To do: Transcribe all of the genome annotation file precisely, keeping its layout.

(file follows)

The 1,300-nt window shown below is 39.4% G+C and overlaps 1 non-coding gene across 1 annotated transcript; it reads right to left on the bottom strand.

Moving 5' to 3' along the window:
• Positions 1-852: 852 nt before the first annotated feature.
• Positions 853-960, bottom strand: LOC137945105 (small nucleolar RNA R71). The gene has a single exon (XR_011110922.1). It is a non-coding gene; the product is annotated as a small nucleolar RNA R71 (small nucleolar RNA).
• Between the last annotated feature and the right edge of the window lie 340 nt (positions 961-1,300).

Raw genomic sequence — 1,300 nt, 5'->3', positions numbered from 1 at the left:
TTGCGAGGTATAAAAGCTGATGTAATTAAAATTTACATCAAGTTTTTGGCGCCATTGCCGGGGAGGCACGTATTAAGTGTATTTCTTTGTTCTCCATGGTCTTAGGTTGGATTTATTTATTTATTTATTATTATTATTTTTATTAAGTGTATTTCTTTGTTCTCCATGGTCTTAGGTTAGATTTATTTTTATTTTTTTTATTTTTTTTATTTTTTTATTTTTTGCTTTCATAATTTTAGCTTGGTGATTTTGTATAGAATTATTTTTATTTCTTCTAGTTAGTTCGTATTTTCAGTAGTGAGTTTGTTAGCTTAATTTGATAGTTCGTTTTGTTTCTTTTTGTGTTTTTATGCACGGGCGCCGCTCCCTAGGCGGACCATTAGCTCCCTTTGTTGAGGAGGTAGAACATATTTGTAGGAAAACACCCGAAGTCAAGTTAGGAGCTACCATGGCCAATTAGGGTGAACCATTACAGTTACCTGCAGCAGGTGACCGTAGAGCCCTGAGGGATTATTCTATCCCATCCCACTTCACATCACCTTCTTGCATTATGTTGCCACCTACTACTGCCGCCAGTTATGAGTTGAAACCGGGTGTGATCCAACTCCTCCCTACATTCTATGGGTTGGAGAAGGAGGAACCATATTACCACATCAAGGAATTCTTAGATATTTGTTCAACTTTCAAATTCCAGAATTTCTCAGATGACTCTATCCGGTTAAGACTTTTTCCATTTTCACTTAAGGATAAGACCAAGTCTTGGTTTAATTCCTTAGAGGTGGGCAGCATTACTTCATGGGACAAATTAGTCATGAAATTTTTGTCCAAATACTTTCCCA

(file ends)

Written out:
The 1,300-nt window shown below is 39.4% G+C and overlaps 1 non-coding gene across 1 annotated transcript; it reads right to left on the bottom strand.

Moving 5' to 3' along the window:
• Positions 1-852: 852 nt before the first annotated feature.
• Positions 853-960, bottom strand: LOC137945105 (small nucleolar RNA R71). The gene has a single exon (XR_011110922.1). It is a non-coding gene; the product is annotated as a small nucleolar RNA R71 (small nucleolar RNA).
• Between the last annotated feature and the right edge of the window lie 340 nt (positions 961-1,300).

Raw genomic sequence — 1,300 nt, 5'->3', positions numbered from 1 at the left:
TTGCGAGGTATAAAAGCTGATGTAATTAAAATTTACATCAAGTTTTTGGCGCCATTGCCGGGGAGGCACGTATTAAGTGTATTTCTTTGTTCTCCATGGTCTTAGGTTGGATTTATTTATTTATTTATTATTATTATTTTTATTAAGTGTATTTCTTTGTTCTCCATGGTCTTAGGTTAGATTTATTTTTATTTTTTTTATTTTTTTTATTTTTTTATTTTTTGCTTTCATAATTTTAGCTTGGTGATTTTGTATAGAATTATTTTTATTTCTTCTAGTTAGTTCGTATTTTCAGTAGTGAGTTTGTTAGCTTAATTTGATAGTTCGTTTTGTTTCTTTTTGTGTTTTTATGCACGGGCGCCGCTCCCTAGGCGGACCATTAGCTCCCTTTGTTGAGGAGGTAGAACATATTTGTAGGAAAACACCCGAAGTCAAGTTAGGAGCTACCATGGCCAATTAGGGTGAACCATTACAGTTACCTGCAGCAGGTGACCGTAGAGCCCTGAGGGATTATTCTATCCCATCCCACTTCACATCACCTTCTTGCATTATGTTGCCACCTACTACTGCCGCCAGTTATGAGTTGAAACCGGGTGTGATCCAACTCCTCCCTACATTCTATGGGTTGGAGAAGGAGGAACCATATTACCACATCAAGGAATTCTTAGATATTTGTTCAACTTTCAAATTCCAGAATTTCTCAGATGACTCTATCCGGTTAAGACTTTTTCCATTTTCACTTAAGGATAAGACCAAGTCTTGGTTTAATTCCTTAGAGGTGGGCAGCATTACTTCATGGGACAAATTAGTCATGAAATTTTTGTCCAAATACTTTCCCA